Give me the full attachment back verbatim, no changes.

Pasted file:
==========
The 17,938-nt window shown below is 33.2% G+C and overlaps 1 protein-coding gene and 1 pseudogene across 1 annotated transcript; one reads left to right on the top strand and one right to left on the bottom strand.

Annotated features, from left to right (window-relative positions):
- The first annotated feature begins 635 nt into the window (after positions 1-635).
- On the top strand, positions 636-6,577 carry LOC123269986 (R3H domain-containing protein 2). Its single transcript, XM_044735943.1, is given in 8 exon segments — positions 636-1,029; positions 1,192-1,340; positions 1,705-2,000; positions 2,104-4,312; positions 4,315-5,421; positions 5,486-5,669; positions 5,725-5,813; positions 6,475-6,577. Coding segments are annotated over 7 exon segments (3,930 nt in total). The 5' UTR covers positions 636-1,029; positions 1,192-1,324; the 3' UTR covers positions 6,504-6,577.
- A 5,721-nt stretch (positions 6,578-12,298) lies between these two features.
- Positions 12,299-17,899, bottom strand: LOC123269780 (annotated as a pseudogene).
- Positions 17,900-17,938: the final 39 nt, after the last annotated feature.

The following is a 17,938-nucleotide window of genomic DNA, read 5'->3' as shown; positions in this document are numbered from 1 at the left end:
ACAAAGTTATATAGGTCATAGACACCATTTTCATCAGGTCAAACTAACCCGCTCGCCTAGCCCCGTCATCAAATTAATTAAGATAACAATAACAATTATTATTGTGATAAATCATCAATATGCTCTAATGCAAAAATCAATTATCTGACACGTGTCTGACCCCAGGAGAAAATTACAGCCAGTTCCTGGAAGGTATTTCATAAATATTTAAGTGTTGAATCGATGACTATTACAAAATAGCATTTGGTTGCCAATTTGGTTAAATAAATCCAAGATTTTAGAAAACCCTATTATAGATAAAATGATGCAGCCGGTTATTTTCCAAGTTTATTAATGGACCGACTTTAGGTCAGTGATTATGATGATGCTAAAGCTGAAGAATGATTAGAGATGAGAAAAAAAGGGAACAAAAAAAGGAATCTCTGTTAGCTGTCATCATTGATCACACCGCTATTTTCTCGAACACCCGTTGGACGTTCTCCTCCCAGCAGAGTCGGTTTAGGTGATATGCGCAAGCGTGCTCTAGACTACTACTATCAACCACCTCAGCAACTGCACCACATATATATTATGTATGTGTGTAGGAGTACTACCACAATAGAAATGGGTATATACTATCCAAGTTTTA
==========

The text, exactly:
The 17,938-nt window shown below is 33.2% G+C and overlaps 1 protein-coding gene and 1 pseudogene across 1 annotated transcript; one reads left to right on the top strand and one right to left on the bottom strand.

Annotated features, from left to right (window-relative positions):
- The first annotated feature begins 635 nt into the window (after positions 1-635).
- On the top strand, positions 636-6,577 carry LOC123269986 (R3H domain-containing protein 2). Its single transcript, XM_044735943.1, is given in 8 exon segments — positions 636-1,029; positions 1,192-1,340; positions 1,705-2,000; positions 2,104-4,312; positions 4,315-5,421; positions 5,486-5,669; positions 5,725-5,813; positions 6,475-6,577. Coding segments are annotated over 7 exon segments (3,930 nt in total). The 5' UTR covers positions 636-1,029; positions 1,192-1,324; the 3' UTR covers positions 6,504-6,577.
- A 5,721-nt stretch (positions 6,578-12,298) lies between these two features.
- Positions 12,299-17,899, bottom strand: LOC123269780 (annotated as a pseudogene).
- Positions 17,900-17,938: the final 39 nt, after the last annotated feature.

The following is a 17,938-nucleotide window of genomic DNA, read 5'->3' as shown; positions in this document are numbered from 1 at the left end:
ACAAAGTTATATAGGTCATAGACACCATTTTCATCAGGTCAAACTAACCCGCTCGCCTAGCCCCGTCATCAAATTAATTAAGATAACAATAACAATTATTATTGTGATAAATCATCAATATGCTCTAATGCAAAAATCAATTATCTGACACGTGTCTGACCCCAGGAGAAAATTACAGCCAGTTCCTGGAAGGTATTTCATAAATATTTAAGTGTTGAATCGATGACTATTACAAAATAGCATTTGGTTGCCAATTTGGTTAAATAAATCCAAGATTTTAGAAAACCCTATTATAGATAAAATGATGCAGCCGGTTATTTTCCAAGTTTATTAATGGACCGACTTTAGGTCAGTGATTATGATGATGCTAAAGCTGAAGAATGATTAGAGATGAGAAAAAAAGGGAACAAAAAAAGGAATCTCTGTTAGCTGTCATCATTGATCACACCGCTATTTTCTCGAACACCCGTTGGACGTTCTCCTCCCAGCAGAGTCGGTTTAGGTGATATGCGCAAGCGTGCTCTAGACTACTACTATCAACCACCTCAGCAACTGCACCACATATATATTATGTATGTGTGTAGGAGTACTACCACAATAGAAATGGGTATATACTATCCAAGTTTTA